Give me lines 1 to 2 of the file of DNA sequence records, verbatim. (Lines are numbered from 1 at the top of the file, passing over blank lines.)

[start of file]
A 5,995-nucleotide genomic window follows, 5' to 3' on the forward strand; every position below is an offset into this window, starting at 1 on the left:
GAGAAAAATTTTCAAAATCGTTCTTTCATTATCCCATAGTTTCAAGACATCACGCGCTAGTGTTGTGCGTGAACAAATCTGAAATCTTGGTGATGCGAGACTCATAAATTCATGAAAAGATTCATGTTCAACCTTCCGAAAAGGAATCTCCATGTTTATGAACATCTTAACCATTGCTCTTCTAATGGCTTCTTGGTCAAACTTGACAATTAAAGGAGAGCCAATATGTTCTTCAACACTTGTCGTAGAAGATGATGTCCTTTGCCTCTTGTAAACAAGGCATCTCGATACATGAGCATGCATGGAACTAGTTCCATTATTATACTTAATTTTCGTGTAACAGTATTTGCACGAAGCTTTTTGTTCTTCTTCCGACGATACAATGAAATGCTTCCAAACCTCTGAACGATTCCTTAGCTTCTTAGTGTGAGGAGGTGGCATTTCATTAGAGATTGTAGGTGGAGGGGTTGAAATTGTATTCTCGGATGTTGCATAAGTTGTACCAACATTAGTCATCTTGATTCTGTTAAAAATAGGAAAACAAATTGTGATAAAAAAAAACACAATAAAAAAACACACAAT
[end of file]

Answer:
A 5,995-nucleotide genomic window follows, 5' to 3' on the forward strand; every position below is an offset into this window, starting at 1 on the left:
GAGAAAAATTTTCAAAATCGTTCTTTCATTATCCCATAGTTTCAAGACATCACGCGCTAGTGTTGTGCGTGAACAAATCTGAAATCTTGGTGATGCGAGACTCATAAATTCATGAAAAGATTCATGTTCAACCTTCCGAAAAGGAATCTCCATGTTTATGAACATCTTAACCATTGCTCTTCTAATGGCTTCTTGGTCAAACTTGACAATTAAAGGAGAGCCAATATGTTCTTCAACACTTGTCGTAGAAGATGATGTCCTTTGCCTCTTGTAAACAAGGCATCTCGATACATGAGCATGCATGGAACTAGTTCCATTATTATACTTAATTTTCGTGTAACAGTATTTGCACGAAGCTTTTTGTTCTTCTTCCGACGATACAATGAAATGCTTCCAAACCTCTGAACGATTCCTTAGCTTCTTAGTGTGAGGAGGTGGCATTTCATTAGAGATTGTAGGTGGAGGGGTTGAAATTGTATTCTCGGATGTTGCATAAGTTGTACCAACATTAGTCATCTTGATTCTGTTAAAAATAGGAAAACAAATTGTGATAAAAAAAAACACAATAAAAAAACACACAAT